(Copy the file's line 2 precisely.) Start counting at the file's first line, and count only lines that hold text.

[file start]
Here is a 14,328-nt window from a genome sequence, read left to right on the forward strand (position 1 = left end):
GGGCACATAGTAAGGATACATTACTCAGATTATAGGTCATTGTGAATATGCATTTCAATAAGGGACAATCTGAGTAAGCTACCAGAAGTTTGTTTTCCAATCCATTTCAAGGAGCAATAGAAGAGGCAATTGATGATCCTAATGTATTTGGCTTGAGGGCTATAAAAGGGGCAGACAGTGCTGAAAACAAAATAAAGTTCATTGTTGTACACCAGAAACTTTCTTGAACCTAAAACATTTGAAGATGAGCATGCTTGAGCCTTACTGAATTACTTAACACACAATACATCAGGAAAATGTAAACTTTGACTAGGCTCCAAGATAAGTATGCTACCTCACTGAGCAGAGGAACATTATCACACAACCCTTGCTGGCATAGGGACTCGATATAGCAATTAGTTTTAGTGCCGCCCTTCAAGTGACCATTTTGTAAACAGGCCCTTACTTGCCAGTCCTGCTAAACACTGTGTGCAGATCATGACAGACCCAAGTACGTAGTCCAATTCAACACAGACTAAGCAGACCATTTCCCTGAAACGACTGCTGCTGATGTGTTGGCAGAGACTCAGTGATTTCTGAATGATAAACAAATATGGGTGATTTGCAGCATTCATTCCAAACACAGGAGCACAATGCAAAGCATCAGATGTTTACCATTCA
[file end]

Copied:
GGGCACATAGTAAGGATACATTACTCAGATTATAGGTCATTGTGAATATGCATTTCAATAAGGGACAATCTGAGTAAGCTACCAGAAGTTTGTTTTCCAATCCATTTCAAGGAGCAATAGAAGAGGCAATTGATGATCCTAATGTATTTGGCTTGAGGGCTATAAAAGGGGCAGACAGTGCTGAAAACAAAATAAAGTTCATTGTTGTACACCAGAAACTTTCTTGAACCTAAAACATTTGAAGATGAGCATGCTTGAGCCTTACTGAATTACTTAACACACAATACATCAGGAAAATGTAAACTTTGACTAGGCTCCAAGATAAGTATGCTACCTCACTGAGCAGAGGAACATTATCACACAACCCTTGCTGGCATAGGGACTCGATATAGCAATTAGTTTTAGTGCCGCCCTTCAAGTGACCATTTTGTAAACAGGCCCTTACTTGCCAGTCCTGCTAAACACTGTGTGCAGATCATGACAGACCCAAGTACGTAGTCCAATTCAACACAGACTAAGCAGACCATTTCCCTGAAACGACTGCTGCTGATGTGTTGGCAGAGACTCAGTGATTTCTGAATGATAAACAAATATGGGTGATTTGCAGCATTCATTCCAAACACAGGAGCACAATGCAAAGCATCAGATGTTTACCATTCA